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Mark Takano: white supremacists recruit veterans

House Democrats sounded the alarm on Wednesday about white supremacist groups in the United States targeting military veterans for recruiting.

Democrats on the House Veterans Affairs Committee have argued that veterans are more vulnerable to recruitment by the extremist fringe and are increasingly encouraged to join the ranks of white supremacists.

“The corrupting influence of domestic violent extremist groups recruiting veterans is a critical issue at a time when our nation remains deeply divided,” said House Veterans Affairs Committee Chairman Mark Takano, Democrat of California , as he launched the first in a series. hearings planned on the subject.

Republicans on the panel retorted that Democrats were perpetuating false narratives and portraying veterans in a bad light.

The committee’s top Republican, Representative Mike Bost of Illinois, said “headline-grabbing” reports of veterans of extremist groups do not tell the whole story.

“There is very little data on the number of ex-combatants actually involved in violent extremism and the actions that follow,” he said. And there is no doubt that the vast majority of veterans are law-abiding and peaceful. We can’t let a few bad apples spoil the whole group.

Democrats introduced several experts who testified that the threat of white supremacy was growing and infecting the veteran community.

“The pace, scope and scale of far-right extremism has clearly increased and is intensifying rapidly,” said Cynthia Miller-Idriss, director of the Polarization and Extremism Research and Innovation Lab at American University.

She described an “explosion of far-right violence” over the past five years, including white supremacists and far-right extremists responsible for two-thirds of domestic terrorism plots in 2020.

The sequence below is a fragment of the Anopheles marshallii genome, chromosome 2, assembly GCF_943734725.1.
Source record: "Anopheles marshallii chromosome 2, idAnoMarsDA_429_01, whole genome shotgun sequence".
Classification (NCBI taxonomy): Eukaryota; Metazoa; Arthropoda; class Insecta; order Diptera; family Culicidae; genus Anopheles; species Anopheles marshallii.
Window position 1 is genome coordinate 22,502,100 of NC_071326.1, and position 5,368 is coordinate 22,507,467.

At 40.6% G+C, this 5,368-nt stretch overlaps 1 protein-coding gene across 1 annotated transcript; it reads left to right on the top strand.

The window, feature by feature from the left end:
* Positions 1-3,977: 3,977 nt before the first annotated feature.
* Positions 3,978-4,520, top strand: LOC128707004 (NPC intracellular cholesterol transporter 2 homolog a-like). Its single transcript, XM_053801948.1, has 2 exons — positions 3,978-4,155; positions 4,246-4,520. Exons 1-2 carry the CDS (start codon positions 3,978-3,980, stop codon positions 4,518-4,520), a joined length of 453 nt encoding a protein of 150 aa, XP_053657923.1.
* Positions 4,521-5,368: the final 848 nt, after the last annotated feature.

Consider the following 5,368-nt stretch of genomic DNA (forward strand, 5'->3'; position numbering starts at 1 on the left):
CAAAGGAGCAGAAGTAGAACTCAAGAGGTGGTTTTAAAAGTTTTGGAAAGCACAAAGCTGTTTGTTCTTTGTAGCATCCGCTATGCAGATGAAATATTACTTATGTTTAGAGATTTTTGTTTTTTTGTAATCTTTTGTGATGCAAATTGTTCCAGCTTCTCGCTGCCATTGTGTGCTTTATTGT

Other researchers see different models.

Lora Reis, senior homeland security researcher at the Conservative Heritage Foundation, said much of the expert panel’s testimony continued a false narrative which she said was being constructed by the administration Biden to target Republicans.

The number of domestic terrorist attacks remains fairly low despite being identified by President Biden’s Department of Homeland Security as one of the main threats facing the country, she said, adding that Threats posed by left-wing extremist groups such as Antifa are often ignored.

Ms Reis said there were around 48 national terrorist attacks between 2018 and 2019, before the wave of Black Lives Matter and Antifa riots in 2020.

“So very small numbers, and yet this is what the left is focused on and pursuing and pursuing this narrative of domestic violence and white supremacists, in particular being the most enduring and deadly threat to the homeland,” she said in an interview. “They have no idea what really happened in 2020, they don’t mention Antifa or BLM. And so it’s completely skewed, and it’s being used to go after the Conservatives and in the courtroom of this hearing to go after the veterans and silence them about free speech. “

Yet extremism in the military has been at the center of the concerns of Pentagon leaders after several active duty members were identified in the pro-Trump mob that stormed the U.S. Capitol on January 6.

Defense Secretary Lloyd Austin vowed to root out extremism within the service during his confirmation hearing just weeks after the attack. Last spring, the Pentagon ordered a Department of Defense-wide “pullout” to discuss the scourge of extremism.

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